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Another BIG difference worth sharing is Thai peoples' kindness. As I have mentioned before (if you have been reading my blog), when I first started working at my school, I was given a lot of clothes. Literally for a whole year, all I wore had been given to me. The same applies to food. I watched my Thai colleague take out 5 eggs out of her dozen, even though I earn 3 x time than her. This was a big lesson for me and it made me realise how we are so desperately selfish in the western world. Since then I have made a point of buying her a hot chocolate every now and then and always sharing things with her and other people.

Obviously there are other minor things... I mean in daily life, when I was back in Europe I kept telling my friends to remind me to buy water. In Portugal or London you can pretty much drink water from the tap everywhere you go. Big no no in Thailand and I'm constantly having to buy water or refill my bottles. Drinking over 3L a day, preferably ice cold... there's logistics behind it!

Another daily routine that I started freaking out with was the tissue down the toilet. I was back home at my parents’ house and I kept thinking... 'Wait, can I? Can I not?'. (I know weird topic but bear with me). I kept catching myself hesitating as to what to do in that crucial moment. Now that I am back, I have to remind myself 'Bucket! Bucket! Bucket!!!'.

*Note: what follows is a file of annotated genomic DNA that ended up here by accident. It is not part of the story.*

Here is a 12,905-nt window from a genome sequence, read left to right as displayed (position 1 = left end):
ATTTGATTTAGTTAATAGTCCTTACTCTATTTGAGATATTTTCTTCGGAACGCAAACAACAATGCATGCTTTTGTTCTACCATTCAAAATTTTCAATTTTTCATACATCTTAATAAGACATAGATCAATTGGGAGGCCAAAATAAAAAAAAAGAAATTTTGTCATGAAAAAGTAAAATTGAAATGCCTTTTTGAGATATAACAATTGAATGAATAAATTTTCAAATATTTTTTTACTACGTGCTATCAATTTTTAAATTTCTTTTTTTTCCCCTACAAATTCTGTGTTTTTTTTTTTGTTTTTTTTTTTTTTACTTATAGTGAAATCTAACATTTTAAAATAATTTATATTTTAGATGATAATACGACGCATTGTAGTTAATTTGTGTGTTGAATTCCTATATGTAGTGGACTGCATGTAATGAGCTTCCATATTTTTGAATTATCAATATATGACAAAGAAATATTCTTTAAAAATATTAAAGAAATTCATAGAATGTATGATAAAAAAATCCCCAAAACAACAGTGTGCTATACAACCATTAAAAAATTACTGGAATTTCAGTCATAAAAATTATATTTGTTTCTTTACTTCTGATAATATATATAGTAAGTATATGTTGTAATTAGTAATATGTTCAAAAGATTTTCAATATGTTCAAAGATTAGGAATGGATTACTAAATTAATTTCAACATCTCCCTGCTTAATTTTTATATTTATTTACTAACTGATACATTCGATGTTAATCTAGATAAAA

RICE! I think it's worth mentioning rice just because I like to compare it with our bread. As soon as I got home I told my mum "There's one thing I will not eat while in Portugal! Rice." And I can safely say that in 7 weeks I managed to only have rice once (o belo do bitoque!! Bitoque, a Portuguese dish that HAS to have rice). Portuguese people, however, eat bread as much as Thais eat rice: breakfast, lunch and dinner. 

Anyway, let me know what you think. If you have been in Thailand or live in Thailand, what would you say are the biggest differences between Thais and your own people. That can be a fun read!! I'd like to know.

If you’re looking to visit Thailand, here is a company that organises a bunch of fun activities! Enjoy!

With love, K.
 

When your family doesn't support you

When your family doesn't support you